A large supporter of the "New Negro" movement was Marcus Garvey. Born in Jamaica in 1887, Garvey grew up knowing the horrible living conditions of the laboring class of African-Americans all over the world. Garvey quickly became involved in social reform by participating in union strikes as well as through setting up the Watchman newspaper. To raise money for his projects, Garvey traveled to Central and South America, and gathered further proof that African-Americans were victims of discrimination throughout the world (Mattson and Asante, 1998).

By 1914, Garvey had founded the Universal Negro Improvement Association, or UNIA. The first convention was held in Harlem in 1920, and 25,000 individuals gathered to hear Garvey's plan for an African nation state. This state, according to Garvey, would be in the native homeland of Africa, where African-Americans could be proud of their race, and a united people, free from discrimination. In 1919, he founded the Black Star Line to provide steamship transportation to Africa, and also the Negro Factories Corporation, dedicated to encouraging blacks to gain economic independence. His group quickly gathered thousands of supporters, and millions of members for the UNIA (Mattson and Asante, 1998).

The UNIA was, according to the preamble:

social, friendly, humanitarian, charitable, educational, institutional, constructive and expansive society, and is founded by persons desiring to the utmost to work for the general uplift of the people of African ancestry of the world."

The members of the society were bound to conserve the rights of African-Americans and to respect the rights of all other races and nationalities. The primary goal of the society was to make other African-Americans realize the power of their numbers. According to the UNIA, if the strong opposes the weak, confusion and discontent prevail and peace is not possible. However, with equality, all individuals are able to live in harmony (UNIA, 2007).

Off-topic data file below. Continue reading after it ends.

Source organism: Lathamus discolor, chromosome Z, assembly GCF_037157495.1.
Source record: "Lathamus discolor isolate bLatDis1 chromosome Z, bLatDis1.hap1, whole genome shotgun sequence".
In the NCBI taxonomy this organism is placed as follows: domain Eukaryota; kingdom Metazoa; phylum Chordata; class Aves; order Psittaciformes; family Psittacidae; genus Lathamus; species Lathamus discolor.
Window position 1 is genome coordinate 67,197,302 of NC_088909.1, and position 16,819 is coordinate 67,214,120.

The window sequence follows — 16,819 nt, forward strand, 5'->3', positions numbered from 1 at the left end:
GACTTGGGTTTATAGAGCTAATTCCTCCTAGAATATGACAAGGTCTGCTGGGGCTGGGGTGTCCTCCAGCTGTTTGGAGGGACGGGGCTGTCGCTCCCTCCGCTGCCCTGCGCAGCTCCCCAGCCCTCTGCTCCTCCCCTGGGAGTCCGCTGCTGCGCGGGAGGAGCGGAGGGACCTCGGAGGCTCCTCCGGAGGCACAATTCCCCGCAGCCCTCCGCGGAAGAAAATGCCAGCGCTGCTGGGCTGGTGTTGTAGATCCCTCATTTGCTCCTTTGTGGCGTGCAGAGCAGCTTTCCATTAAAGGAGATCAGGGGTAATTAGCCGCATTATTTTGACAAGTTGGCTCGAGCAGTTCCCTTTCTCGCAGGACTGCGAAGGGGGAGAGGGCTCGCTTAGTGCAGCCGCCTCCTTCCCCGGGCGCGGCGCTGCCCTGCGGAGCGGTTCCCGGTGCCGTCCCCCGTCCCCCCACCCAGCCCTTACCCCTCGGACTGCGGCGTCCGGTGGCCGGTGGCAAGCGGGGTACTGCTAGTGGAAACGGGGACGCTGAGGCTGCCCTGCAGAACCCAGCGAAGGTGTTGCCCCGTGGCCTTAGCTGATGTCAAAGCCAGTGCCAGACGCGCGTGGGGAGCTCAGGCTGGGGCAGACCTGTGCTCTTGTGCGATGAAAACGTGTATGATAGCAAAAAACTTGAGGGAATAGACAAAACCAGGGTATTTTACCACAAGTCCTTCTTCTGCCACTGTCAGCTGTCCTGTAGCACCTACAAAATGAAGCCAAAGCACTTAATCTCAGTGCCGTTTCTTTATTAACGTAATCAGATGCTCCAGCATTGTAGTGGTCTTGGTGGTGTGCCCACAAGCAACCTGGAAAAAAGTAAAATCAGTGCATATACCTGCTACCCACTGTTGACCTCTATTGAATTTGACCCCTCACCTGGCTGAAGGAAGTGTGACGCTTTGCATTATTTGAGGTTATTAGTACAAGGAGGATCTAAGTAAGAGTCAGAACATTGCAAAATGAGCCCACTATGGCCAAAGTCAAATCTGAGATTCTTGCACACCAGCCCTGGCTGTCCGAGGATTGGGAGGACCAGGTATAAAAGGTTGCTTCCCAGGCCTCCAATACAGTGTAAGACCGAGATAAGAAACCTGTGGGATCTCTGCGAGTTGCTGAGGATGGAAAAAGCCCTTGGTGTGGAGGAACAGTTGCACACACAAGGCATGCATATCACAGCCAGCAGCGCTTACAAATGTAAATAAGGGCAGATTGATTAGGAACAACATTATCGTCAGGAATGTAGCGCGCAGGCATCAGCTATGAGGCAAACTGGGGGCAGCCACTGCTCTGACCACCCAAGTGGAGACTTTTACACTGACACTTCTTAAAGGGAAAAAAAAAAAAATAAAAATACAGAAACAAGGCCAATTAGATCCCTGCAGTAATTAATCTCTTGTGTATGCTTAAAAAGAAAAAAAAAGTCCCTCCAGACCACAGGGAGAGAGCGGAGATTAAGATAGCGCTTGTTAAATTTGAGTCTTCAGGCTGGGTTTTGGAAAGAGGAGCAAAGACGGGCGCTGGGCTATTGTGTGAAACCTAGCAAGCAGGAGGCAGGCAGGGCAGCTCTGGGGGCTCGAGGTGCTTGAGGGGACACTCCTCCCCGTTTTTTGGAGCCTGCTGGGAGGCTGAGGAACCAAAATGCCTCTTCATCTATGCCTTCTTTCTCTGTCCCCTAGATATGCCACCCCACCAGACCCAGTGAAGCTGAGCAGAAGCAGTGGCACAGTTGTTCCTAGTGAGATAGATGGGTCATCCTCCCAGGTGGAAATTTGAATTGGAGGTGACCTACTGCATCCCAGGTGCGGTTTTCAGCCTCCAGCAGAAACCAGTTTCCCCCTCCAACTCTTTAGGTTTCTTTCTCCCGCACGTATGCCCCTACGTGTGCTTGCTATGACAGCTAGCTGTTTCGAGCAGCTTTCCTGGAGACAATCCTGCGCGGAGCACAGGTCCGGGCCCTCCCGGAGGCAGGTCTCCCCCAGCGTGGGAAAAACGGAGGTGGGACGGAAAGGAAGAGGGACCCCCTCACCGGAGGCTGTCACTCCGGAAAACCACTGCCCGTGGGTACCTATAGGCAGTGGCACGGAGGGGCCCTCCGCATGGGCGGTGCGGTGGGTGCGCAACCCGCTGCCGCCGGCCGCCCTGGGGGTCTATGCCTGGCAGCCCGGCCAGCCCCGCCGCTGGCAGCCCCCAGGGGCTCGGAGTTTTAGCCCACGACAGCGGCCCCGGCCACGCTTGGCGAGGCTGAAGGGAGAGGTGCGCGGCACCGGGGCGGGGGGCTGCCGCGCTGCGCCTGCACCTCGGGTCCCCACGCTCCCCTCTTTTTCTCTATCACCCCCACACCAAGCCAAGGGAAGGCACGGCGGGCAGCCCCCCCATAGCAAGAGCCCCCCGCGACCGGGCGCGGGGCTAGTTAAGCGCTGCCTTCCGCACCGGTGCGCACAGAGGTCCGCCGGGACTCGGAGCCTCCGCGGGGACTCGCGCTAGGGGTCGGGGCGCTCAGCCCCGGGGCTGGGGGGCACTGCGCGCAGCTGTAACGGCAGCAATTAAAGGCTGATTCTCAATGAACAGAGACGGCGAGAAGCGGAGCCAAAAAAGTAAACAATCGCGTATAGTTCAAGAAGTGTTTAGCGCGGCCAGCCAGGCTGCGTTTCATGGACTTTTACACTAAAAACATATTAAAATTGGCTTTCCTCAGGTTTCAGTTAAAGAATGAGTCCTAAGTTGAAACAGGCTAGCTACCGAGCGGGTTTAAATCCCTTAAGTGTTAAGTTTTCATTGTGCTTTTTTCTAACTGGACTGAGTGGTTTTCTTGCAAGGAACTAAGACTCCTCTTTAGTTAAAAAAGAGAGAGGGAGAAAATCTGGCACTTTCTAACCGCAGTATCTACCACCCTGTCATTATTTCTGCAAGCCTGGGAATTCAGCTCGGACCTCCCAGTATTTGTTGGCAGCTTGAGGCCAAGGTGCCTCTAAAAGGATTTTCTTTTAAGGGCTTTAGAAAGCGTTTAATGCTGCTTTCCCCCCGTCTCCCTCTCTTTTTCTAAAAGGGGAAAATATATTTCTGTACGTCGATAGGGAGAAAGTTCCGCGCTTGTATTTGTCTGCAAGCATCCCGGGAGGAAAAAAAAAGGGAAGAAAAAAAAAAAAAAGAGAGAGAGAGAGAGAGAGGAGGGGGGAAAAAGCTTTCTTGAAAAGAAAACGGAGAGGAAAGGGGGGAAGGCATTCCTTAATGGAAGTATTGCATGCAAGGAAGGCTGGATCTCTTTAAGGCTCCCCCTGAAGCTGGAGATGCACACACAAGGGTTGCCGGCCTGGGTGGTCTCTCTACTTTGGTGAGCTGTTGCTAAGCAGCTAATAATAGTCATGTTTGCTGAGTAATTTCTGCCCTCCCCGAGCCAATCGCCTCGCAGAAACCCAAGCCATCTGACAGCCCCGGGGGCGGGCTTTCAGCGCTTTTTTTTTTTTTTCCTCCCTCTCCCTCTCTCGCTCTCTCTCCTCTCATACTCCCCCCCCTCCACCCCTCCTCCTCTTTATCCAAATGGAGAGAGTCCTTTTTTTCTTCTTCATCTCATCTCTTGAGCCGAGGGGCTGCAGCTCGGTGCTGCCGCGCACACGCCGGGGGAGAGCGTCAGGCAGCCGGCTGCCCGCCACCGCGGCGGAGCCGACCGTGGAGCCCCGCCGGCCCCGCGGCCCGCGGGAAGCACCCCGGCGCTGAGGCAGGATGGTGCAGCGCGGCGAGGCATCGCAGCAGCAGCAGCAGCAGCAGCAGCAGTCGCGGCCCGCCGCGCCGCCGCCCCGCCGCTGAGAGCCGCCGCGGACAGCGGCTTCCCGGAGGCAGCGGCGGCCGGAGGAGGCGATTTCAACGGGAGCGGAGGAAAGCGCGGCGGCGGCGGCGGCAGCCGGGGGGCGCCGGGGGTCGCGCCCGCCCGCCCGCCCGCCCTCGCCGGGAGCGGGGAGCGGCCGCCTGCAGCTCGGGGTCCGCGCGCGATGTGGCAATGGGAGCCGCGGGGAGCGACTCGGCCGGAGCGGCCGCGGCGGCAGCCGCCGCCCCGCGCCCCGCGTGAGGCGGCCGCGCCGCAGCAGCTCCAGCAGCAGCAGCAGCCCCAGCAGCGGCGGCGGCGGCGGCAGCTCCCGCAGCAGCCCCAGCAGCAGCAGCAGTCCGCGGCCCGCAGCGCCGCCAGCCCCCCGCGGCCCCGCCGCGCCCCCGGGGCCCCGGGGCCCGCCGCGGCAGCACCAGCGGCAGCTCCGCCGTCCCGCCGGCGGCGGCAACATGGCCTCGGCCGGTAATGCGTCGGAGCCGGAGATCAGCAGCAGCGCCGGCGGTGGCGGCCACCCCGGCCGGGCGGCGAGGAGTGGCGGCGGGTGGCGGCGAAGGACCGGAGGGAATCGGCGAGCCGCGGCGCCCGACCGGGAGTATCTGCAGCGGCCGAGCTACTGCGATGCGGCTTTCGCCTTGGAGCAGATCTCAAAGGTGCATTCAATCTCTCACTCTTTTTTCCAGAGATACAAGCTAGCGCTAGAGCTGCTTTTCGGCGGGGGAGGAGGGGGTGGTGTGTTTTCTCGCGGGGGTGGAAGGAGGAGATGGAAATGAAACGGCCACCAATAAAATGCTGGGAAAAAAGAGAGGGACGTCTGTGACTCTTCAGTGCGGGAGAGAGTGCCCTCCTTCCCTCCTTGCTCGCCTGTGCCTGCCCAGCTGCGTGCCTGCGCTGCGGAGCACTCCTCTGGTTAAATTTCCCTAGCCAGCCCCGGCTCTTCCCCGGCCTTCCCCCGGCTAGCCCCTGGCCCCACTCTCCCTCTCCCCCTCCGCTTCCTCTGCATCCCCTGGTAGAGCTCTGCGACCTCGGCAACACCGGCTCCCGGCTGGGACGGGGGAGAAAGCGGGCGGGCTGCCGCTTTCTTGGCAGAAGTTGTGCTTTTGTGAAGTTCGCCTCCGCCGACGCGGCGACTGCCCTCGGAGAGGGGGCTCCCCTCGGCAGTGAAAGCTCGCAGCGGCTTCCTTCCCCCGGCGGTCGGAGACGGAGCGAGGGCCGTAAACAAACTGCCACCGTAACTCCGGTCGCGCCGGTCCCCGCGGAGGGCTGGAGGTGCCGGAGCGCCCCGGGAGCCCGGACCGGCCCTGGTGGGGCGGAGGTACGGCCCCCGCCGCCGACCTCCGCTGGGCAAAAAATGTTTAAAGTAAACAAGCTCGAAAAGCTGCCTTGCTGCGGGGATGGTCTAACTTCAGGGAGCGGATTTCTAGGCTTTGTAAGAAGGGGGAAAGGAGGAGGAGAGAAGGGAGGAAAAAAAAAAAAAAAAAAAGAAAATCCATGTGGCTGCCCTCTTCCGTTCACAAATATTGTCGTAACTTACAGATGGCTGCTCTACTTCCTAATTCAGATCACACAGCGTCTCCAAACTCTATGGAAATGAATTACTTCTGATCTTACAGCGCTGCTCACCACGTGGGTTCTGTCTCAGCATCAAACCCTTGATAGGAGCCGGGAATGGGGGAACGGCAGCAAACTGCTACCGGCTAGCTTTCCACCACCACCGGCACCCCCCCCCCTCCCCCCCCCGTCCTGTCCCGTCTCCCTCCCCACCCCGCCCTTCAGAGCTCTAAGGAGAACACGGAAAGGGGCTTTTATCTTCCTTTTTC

Because of Garvey's Harlem conference, the UNIA gained high popularity it New York. Millions of members joined within a few years, and the society soared. New York became a haven of new concepts of race equality and class concepts. As the image of the "New Negro" merged with the ideas of Garvey, and of the UNIA, the African-American area of Harlem became a vital contributor to arts, literature, and culture.

In such a thriving, vibrant culture, a surge of intellectual, social, and cultural concepts began to emerge, becoming what was known as the Harlem Renaissance. Across the cultural gamut, including literature, drama, music, visual arts, dance, and poetry, African-Americans began to thrive. Further, the realm of social thought, such as in areas of sociology, historiography, philosophy, and psychology, became enriched with the viewpoints of African-Americans. These new thinkers began to explore the history of African-Americans and the modern experiences of blacks in the north. They, along with the members of the UNIA, followers of Garvey, and the "New Negro," began to challenge white paternalism and racism, while… [END OF PREVIEW]